Themes in Bookplate Collecting
Many collectors have specialized topics and themes that they focus on. I tend to spend my time and energy searching for 18th-century American Ex Libris, bookplates from the libraries of famous people from any country, and bookplates with Jewish signs or symbols. But the list keeps growing. Rabbits are a good case in point: I started with two Rabbit plates and in the dark of night between the covers of their snug album pages they reproduced, so now I have a litter of eight. Five are domestic and three came from England. I know there are collectors out there who focus on dogs, cats, owls, stamps, chess, and even chickens.
I’ve always been partial to dated bookplates. Somehow, knowing precisely when a bookplate was engraved is very orderly and comforting. A strange choice of words perhaps, but that is my gut feeling.
Two excellent reference books about dated bookplates are:
Dated Book-Plates (Ex Libris) with A Treatise On Their Origin And Development by Walter Hamilton. (Three volumes, with Volume two covering the eighteenth century.)
Early Printed Book Labels by Brian North Lee. (Anything written by Brian North Lee is carefully and lovingly researched.)
How to Remove a Bookplate
Let us assume you purchased a book with significant historical significance, an association copy from the library of a president. It would be a crime against future generations to remove the bookplate. On the other hand, if you went to a library book sale and got a Reader’s Digest Condensed Book with a bookplate you wanted, the removal would be completely acceptable. It’s all very subjective.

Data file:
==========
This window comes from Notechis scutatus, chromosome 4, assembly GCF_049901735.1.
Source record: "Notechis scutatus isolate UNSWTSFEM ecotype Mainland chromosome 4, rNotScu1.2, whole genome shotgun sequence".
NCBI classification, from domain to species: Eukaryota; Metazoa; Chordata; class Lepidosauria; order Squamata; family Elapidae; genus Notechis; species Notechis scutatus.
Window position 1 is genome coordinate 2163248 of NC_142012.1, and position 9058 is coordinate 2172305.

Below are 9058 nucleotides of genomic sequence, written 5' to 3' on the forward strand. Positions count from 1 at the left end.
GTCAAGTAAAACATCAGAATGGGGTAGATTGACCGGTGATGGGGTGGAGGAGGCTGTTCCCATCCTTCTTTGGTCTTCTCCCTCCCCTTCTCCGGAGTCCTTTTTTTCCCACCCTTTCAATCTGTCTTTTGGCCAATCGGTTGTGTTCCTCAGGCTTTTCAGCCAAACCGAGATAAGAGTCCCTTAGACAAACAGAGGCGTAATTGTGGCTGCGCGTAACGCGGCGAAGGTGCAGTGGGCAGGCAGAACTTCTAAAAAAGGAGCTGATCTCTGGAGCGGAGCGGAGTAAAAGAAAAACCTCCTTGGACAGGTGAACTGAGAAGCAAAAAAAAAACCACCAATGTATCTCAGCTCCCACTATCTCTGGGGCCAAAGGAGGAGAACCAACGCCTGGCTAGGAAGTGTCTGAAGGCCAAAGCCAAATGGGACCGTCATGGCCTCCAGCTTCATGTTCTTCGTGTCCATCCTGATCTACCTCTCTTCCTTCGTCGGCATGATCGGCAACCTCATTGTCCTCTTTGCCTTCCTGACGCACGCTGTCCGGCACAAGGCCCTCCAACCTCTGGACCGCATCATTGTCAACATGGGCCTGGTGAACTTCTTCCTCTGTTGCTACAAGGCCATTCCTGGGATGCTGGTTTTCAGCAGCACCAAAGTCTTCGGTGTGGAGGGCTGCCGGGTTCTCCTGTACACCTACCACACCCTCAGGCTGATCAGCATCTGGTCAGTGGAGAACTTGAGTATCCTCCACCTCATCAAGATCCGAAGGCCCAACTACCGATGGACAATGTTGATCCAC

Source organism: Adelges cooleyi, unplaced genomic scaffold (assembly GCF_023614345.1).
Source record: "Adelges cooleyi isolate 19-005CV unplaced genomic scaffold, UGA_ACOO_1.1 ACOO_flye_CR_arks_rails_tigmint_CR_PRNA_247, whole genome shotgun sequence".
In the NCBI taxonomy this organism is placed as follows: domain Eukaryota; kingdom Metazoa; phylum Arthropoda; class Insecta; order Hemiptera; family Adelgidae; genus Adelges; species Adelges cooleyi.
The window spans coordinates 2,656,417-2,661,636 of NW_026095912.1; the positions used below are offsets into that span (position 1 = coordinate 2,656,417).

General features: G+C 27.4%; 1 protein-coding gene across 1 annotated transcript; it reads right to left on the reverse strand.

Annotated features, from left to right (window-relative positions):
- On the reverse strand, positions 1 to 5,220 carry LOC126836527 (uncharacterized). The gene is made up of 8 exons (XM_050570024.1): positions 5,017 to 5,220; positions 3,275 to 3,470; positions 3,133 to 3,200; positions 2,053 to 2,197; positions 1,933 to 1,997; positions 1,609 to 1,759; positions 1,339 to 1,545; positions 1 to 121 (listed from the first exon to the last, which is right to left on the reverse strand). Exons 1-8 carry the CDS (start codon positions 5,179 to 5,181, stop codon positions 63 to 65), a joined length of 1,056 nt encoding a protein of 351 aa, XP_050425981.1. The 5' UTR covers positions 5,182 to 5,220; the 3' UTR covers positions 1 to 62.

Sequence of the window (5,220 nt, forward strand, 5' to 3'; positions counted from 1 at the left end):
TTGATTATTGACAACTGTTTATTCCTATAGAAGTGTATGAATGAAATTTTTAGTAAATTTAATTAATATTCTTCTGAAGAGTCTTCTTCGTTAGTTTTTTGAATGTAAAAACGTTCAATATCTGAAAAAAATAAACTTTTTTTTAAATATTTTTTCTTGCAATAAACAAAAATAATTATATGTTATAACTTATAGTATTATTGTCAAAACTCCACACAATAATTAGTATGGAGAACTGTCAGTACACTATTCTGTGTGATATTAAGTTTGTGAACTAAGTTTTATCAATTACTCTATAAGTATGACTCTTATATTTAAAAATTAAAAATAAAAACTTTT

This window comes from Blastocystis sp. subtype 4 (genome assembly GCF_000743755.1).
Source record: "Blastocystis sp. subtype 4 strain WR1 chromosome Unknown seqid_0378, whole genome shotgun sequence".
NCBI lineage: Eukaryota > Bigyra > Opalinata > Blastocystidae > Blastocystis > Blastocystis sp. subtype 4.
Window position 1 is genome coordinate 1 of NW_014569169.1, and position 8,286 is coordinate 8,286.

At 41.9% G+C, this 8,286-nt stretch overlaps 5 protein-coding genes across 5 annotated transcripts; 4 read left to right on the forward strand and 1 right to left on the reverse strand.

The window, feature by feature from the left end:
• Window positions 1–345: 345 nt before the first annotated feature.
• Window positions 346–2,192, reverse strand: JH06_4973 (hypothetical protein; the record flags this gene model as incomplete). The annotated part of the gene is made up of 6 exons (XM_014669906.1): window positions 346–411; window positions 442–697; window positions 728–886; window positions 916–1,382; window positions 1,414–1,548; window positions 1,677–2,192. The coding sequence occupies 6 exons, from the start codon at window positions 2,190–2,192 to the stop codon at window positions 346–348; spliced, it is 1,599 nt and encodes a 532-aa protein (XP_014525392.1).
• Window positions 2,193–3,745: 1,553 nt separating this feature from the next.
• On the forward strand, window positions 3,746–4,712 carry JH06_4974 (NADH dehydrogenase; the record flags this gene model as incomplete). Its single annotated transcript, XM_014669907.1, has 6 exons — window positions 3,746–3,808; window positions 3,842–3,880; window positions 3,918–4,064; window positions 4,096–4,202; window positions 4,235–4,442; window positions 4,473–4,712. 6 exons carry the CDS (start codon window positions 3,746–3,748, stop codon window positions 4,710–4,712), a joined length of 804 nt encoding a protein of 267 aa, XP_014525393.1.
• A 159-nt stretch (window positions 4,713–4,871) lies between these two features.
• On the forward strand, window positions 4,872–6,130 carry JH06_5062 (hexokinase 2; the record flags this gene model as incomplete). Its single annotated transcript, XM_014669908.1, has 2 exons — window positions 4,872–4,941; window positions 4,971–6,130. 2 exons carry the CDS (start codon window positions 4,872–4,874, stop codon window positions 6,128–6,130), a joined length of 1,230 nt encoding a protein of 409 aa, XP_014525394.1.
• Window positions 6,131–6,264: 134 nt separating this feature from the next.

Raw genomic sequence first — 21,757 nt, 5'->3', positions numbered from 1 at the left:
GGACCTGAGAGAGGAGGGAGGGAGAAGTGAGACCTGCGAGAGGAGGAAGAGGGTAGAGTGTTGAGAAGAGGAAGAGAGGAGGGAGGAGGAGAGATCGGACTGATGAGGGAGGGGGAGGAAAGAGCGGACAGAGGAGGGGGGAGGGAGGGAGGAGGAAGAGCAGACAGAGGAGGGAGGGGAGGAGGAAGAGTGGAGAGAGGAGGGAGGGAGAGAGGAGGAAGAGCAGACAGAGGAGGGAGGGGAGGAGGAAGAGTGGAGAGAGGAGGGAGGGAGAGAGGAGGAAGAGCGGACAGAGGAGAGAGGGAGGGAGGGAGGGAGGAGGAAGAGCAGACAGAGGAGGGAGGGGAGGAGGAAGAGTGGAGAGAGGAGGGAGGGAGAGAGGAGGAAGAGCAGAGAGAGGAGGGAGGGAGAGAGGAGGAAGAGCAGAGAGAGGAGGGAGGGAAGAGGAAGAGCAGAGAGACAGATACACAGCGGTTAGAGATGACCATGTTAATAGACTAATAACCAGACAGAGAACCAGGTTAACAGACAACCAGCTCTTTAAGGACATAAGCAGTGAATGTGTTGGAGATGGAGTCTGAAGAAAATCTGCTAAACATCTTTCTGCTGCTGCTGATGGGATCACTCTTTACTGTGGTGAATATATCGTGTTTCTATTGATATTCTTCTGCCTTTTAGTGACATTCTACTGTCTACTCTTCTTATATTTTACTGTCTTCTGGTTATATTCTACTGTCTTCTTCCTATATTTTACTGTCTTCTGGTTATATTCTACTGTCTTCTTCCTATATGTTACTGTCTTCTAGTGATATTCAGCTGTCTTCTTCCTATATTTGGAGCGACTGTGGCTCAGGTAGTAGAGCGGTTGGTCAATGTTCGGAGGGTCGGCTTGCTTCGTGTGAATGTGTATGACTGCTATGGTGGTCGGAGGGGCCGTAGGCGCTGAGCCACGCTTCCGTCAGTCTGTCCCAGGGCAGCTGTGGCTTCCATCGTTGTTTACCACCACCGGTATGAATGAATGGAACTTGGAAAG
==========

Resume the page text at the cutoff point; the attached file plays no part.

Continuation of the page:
Over the years I have removed many bookplates. Sometimes the books were donated to a charity, sometimes they were resold on eBay. If you want to learn how to safely remove a bookplate, I would suggest that you start by practicing on distressed items. Those with red dye should be tested first with a moistened Q-Tip, as red ink tends to bleed. From time to time you may be surprised to find a second bookplate under the one you removed.
Here’s how I remove the bookplates without damaging the book:
1. Boil Water.
2. Fold a paper towel in quarters and cut it slightly larger than the bookplate.
3. Using tongs, immerse the folded towel into the boiling water.
4. Place the steaming towel on top of the bookplate. If the bookplate is on the inside front cover be sure it is level. You may have to place a saucer under it to keep it level.
5. Wait two minutes and place the point of a knife under a corner of the bookplate. Lift gently and try to pull off. If you encounter resistance continue to soak another minute.
6. To avoid curling, after removal , place the bookplate between some dry paper towels, place a book on top, and let it sit for a day.
These instructions should not be used for leather bookplates, which were used by many of the wealthiest American bibliophiles in the late 19th and early 20th centuries. They are very elegant, but as a practical matter the oils in the leather tend to damage the pages they touch. Removal of leather bookplates can be done by inserting the tip of an X-acto blade under a corner and gently prying the plate upward. Most glue used on leather did not bond well and the plates usually can be removed intact.
For more information on bookplates visit Lew’s Bookplate Junkie blog.